Title: Envisioning a Buddhist Anarchism
Author: Ian Mayes
Topic: buddhism
Date: November 2011
Source: Retrieved on 2020-10-11 from https://parenthesiseye.blogspot.com/2011/11/envisioning-buddhist-anarchism.html

I see Buddhist anarchism as being important for two reasons. I see Buddhism as essentially being about the individual’s personal liberation from unnecessary suffering. Anarchism I see as essentially being about freeing the world, through a profound social and political transformation, from unnecessary pain. We create all of this unnecessary pain and suffering ourselves.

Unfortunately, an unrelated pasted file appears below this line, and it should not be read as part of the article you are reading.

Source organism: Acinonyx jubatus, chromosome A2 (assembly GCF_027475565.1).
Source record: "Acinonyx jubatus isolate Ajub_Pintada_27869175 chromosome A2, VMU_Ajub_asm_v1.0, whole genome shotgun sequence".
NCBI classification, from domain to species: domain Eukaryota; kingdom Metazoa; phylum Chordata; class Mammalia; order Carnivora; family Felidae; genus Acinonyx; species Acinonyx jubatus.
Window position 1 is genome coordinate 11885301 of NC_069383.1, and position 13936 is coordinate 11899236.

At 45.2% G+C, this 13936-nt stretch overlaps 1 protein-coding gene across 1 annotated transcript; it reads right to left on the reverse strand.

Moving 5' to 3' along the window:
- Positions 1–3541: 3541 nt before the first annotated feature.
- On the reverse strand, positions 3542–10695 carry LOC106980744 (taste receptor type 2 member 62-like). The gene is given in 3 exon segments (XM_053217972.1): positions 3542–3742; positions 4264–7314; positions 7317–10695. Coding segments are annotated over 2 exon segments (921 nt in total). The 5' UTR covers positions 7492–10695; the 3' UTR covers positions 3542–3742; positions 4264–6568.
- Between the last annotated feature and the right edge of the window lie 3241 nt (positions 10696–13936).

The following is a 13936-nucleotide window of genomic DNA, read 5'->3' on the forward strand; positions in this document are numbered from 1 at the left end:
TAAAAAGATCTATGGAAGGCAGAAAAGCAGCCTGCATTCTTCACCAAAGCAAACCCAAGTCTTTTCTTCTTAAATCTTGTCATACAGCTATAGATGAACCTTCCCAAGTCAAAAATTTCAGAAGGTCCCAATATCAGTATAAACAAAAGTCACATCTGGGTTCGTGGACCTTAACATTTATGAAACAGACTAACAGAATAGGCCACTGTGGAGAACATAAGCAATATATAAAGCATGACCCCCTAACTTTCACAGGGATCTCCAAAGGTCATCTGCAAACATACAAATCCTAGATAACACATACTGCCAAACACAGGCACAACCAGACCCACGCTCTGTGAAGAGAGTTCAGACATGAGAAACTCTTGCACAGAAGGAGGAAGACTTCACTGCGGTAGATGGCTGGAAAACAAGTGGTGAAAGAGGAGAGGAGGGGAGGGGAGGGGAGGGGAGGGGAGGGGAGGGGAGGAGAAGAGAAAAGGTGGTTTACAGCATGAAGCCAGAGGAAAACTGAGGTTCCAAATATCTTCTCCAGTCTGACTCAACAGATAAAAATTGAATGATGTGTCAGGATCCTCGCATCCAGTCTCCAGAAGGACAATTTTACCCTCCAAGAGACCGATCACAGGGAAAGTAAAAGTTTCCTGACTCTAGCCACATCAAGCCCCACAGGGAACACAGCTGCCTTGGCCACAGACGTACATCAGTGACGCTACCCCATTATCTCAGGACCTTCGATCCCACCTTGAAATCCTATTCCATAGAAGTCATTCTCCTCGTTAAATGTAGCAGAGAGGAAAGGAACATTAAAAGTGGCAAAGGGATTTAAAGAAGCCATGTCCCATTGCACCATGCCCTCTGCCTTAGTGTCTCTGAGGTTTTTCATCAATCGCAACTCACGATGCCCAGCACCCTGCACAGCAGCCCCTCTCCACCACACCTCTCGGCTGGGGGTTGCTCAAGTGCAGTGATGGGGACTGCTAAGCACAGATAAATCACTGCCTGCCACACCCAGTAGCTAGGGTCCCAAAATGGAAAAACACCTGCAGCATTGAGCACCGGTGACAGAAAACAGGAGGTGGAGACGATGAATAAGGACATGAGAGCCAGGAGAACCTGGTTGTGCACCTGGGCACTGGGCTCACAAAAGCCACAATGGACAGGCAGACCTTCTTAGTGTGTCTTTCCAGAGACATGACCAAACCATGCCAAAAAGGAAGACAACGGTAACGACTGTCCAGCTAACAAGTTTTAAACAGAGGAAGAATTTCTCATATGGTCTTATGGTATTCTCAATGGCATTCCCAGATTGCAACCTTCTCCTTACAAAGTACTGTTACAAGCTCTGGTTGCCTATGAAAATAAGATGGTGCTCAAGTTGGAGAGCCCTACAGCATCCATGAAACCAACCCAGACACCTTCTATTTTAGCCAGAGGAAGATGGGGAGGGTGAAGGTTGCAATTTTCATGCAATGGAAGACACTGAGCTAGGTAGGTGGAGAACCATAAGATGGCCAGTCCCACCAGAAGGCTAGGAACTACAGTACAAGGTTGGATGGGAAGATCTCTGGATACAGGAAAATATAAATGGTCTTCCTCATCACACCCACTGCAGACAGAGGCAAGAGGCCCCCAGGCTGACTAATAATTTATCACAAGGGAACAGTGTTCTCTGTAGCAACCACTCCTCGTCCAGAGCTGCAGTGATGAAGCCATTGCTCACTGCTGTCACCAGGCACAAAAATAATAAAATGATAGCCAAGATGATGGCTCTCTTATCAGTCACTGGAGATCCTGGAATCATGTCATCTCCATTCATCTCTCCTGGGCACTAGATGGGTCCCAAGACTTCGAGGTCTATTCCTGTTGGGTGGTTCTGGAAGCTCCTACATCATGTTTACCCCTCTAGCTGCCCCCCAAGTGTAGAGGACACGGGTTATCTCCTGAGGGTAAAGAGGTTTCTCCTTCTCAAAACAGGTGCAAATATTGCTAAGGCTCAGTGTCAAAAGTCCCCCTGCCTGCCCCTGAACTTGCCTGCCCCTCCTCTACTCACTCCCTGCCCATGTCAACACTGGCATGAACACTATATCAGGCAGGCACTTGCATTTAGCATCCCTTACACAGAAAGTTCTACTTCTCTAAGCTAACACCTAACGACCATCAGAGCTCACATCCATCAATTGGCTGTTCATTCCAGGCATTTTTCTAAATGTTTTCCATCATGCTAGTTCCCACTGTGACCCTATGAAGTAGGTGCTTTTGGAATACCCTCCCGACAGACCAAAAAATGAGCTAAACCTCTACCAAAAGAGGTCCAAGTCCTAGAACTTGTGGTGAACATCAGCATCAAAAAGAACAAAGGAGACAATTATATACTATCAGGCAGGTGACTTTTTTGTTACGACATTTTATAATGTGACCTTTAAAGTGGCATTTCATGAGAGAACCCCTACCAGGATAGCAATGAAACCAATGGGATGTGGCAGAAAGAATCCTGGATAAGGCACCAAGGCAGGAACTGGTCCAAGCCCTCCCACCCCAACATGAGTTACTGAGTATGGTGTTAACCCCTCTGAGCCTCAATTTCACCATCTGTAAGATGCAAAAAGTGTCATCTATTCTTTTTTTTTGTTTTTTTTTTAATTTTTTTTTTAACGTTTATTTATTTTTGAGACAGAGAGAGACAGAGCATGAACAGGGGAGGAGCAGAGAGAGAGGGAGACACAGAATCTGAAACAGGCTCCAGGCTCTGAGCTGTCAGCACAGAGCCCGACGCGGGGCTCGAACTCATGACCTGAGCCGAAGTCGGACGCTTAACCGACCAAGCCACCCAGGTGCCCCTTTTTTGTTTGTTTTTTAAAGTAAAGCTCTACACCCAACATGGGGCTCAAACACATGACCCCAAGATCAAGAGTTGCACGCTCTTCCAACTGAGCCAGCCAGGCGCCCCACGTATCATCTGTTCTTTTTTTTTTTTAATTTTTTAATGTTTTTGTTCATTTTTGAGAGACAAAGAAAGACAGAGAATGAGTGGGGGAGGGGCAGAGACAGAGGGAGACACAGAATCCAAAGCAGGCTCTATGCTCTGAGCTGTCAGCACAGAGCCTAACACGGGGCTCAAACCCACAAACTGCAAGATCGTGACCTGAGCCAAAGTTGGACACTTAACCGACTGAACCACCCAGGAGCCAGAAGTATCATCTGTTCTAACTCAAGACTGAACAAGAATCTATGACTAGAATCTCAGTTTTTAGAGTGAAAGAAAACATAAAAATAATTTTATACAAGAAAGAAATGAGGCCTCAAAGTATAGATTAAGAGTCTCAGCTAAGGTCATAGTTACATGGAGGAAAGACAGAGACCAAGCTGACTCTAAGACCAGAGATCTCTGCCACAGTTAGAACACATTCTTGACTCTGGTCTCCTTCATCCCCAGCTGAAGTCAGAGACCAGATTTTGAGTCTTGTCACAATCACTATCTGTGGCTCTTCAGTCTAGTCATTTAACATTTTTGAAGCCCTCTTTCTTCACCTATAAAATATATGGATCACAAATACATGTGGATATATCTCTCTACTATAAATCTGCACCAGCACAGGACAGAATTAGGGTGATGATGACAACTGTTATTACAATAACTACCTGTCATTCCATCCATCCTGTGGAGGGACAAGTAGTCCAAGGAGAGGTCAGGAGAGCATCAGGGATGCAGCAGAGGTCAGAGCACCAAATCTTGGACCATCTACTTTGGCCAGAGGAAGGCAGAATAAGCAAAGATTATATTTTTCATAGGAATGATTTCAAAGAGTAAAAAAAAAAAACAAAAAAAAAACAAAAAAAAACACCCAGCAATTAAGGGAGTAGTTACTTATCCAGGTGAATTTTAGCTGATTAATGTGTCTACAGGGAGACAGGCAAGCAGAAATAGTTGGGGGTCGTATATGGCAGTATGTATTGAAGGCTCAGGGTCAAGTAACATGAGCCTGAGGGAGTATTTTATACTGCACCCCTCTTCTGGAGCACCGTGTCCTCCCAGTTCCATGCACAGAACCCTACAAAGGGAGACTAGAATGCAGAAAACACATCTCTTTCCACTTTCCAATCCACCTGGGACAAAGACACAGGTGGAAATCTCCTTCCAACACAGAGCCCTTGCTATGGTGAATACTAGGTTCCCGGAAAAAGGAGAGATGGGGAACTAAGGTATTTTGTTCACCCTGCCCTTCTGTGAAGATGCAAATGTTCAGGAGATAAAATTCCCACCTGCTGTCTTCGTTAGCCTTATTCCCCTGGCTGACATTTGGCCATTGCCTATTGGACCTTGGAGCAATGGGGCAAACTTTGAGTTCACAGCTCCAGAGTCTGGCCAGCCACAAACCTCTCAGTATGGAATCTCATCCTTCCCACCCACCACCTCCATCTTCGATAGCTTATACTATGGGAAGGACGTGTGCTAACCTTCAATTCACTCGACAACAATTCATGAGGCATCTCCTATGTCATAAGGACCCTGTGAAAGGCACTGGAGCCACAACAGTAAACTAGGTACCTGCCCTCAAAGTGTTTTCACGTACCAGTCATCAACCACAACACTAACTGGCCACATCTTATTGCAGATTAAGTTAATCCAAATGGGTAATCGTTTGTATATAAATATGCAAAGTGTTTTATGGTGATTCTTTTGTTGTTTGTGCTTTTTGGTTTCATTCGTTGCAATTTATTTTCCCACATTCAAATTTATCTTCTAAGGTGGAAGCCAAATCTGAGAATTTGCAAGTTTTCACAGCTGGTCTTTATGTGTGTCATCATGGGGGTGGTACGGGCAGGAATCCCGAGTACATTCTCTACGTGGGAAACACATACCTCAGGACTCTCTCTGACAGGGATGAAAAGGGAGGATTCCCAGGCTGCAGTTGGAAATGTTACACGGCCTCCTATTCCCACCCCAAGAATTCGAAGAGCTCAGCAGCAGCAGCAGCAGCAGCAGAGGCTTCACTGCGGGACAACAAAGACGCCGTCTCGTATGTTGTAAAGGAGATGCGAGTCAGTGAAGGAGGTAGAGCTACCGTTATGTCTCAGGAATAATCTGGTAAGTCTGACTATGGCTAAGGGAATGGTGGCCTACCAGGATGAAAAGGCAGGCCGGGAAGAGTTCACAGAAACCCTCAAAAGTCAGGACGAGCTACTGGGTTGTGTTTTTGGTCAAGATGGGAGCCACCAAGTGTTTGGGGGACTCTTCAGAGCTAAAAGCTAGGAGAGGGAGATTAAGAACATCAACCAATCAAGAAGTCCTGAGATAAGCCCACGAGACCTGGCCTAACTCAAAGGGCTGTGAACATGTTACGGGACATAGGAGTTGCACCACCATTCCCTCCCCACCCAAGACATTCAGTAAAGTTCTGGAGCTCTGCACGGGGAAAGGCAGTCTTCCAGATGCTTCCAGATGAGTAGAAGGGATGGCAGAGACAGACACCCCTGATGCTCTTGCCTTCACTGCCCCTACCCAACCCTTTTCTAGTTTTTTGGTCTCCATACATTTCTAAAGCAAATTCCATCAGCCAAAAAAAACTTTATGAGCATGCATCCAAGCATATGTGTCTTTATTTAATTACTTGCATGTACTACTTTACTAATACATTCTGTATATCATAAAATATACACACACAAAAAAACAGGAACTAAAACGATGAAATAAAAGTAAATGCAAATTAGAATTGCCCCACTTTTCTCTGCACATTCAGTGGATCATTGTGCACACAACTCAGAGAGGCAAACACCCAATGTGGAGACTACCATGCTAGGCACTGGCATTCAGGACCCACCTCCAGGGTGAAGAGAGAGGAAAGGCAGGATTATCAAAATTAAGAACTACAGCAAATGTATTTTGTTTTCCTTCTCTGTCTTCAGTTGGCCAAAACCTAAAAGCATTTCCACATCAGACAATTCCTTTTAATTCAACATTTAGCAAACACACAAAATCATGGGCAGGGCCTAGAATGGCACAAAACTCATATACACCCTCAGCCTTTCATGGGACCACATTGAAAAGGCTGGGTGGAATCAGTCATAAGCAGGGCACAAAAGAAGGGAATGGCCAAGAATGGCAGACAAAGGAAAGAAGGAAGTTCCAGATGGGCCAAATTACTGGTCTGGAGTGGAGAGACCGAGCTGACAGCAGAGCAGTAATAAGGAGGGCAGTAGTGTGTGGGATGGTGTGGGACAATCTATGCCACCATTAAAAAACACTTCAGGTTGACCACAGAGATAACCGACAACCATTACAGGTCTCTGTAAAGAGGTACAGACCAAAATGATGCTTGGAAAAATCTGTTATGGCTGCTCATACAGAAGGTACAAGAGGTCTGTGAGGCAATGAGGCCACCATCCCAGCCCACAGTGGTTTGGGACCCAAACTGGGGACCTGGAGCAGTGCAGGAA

The distinction between the two is that pain is usually a physical or an “external” thing, such as what you would normally think of with pain. There is also emotional pain, such as what comes with the loss of a loved one. Suffering is the particular kind of agony that comes about by holding onto an idea that something “should not” be happening that is happening, or “should” be happening that is not happening. This turns whatever pre-existing pain into something else, something worse. That’s suffering. Suffering is created by our own habits of mind, where we choose to put our attention and what we choose to hold onto. Pain on the other hand is inevitable in life, however the social systems and institutions that humanity has chosen to organize the world with creates more pain for people than is necessary. A Buddhist anarchism would simultaneously be eliminating unnecessary suffering in the psyche and unnecessary pain in the world, and towards more joy and appreciation of life.